Unresolved Murders: Grist for the Writer’s Mill?

Beginning with King William of England in the year 1100, shot through the heart by an arrow, law enforcement records are crammed with unresolved murders—along with the books, plays, and ballads they inspired. To this day the 15th- century deaths of two young princes remain unsolved. 19th-century Lizzie Borden, unknown until her parents’ axe murders, is now infamous in stories and verse, but the case has never been proven. And in the 20th-century Edgar Allen Poe wrote “The Mystery of Marie Roget,” inspired by a young cigar girl whose body in 1841 was found floating in the Hudson River. He re-imagined the scene in Paris, turned Marie into a perfume shop employee who was killed and dumped into the Seine River, and “solved” the crime through the ratiocination of his canny detective Auguste Dupin. He claimed he used newspaper reports “to get into the mind of the murderer.”

Much has been written about six-year-old child-beauty queen JonBenet Ramsey, found strangled in the basement of her Colorado home. Her parents were suspects, but subsequently cleared. In 1947 the horribly mutilated body of 22-year-old Elizabeth Short, known as the “black Dahlia,” was found in a vacant lot in Los Angeles—and became the subject of books and films. Marilyn Monroe’s 1962 “suicide by overdose” has been overdone by writers, as has Elvis Presley’s death, still questioned by autopsy experts.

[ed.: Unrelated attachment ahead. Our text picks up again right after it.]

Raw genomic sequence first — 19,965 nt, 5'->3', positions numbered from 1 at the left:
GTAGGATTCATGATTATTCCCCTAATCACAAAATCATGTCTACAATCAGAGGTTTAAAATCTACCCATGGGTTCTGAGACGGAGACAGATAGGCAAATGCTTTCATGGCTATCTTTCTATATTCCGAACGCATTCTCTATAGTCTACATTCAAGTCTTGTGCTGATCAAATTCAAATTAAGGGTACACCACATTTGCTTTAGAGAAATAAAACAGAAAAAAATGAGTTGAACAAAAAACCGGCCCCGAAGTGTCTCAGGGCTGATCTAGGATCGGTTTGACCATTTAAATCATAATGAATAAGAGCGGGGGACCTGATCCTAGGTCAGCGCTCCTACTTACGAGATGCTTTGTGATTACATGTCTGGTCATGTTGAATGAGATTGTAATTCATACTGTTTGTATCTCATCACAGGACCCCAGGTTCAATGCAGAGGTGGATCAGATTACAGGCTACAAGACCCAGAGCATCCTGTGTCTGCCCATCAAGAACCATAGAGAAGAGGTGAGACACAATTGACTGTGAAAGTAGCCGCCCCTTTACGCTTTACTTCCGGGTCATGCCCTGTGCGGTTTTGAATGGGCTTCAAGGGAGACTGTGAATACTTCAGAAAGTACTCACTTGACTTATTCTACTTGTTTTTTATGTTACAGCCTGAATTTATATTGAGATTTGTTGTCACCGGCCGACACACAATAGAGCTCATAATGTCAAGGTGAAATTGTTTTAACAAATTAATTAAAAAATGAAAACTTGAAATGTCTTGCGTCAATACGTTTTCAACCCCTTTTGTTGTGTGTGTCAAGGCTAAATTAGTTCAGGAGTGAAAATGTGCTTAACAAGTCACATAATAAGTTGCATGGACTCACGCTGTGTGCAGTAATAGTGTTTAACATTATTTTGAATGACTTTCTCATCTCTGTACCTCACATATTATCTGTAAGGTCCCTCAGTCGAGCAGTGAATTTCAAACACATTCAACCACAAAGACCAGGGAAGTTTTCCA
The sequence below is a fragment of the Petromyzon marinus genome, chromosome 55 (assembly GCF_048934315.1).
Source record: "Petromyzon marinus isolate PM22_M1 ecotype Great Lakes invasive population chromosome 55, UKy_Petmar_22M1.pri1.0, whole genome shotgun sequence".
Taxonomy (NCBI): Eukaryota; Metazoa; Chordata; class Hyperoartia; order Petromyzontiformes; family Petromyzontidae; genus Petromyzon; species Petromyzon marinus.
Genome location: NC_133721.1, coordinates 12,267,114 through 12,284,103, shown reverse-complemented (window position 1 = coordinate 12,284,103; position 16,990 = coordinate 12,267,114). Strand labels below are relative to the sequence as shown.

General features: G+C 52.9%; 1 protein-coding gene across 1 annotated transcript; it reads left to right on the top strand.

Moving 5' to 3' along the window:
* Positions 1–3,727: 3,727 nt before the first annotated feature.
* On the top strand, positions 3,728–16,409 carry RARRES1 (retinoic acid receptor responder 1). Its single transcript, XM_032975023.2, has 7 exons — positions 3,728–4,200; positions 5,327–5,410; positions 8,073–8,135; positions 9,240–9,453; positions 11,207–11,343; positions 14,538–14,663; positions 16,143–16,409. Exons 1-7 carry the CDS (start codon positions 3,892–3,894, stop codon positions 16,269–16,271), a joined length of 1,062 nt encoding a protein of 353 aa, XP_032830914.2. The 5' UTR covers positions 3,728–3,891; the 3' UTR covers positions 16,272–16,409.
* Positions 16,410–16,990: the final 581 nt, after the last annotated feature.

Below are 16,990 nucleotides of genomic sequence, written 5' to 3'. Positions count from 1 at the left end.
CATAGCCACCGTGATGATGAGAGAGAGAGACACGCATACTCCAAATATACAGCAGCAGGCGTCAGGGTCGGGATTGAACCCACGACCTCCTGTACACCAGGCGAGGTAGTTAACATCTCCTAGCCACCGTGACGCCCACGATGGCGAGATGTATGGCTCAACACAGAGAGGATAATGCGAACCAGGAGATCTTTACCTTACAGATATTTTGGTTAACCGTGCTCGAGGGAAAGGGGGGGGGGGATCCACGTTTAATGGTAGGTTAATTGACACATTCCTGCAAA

Thousands of murders have occurred through the decades in small country towns. Only this spring my Middlebury, Vermont newspaper published a photo of two women—one a police detective and one a victim’s advocate–laying flowers on the gravesite of an unknown woman and two children who were killed sometime in the early 1930s. Their remains were discovered in 1935, the police have published simulated drawings of their faces, but to this day there have been no clues to their identities.

On December 31, 1957, in Newbury, Vermont, police pulled the bound body of a cantankerous dairy farmer, Orville Gibson, from the Connecticut River. Rumor had it that Gibson had just beaten his old hired man and that angry neighbors had lynched him. The story even reached the pages of Life magazine. Months after the crime, a local doctor told police he’d seen a car with two men he recognized driving past the farm on the day of the disappearance. But there wasn’t enough evidence to detain the men. And some wonder why the doctor waited so long to come to the police?

Retired Judge Stephen Martin, who in 1960 represented one of the two men accused, has recently published a book, Orville’s Revenge,” in which he calls the death a suicide, a desperate attempt to pin the blame on his accusatory neighbors. Gibson, the judge argues, climbed out on a pier, bound his ankles, tied his hands behind his own knees, and rolled into the water.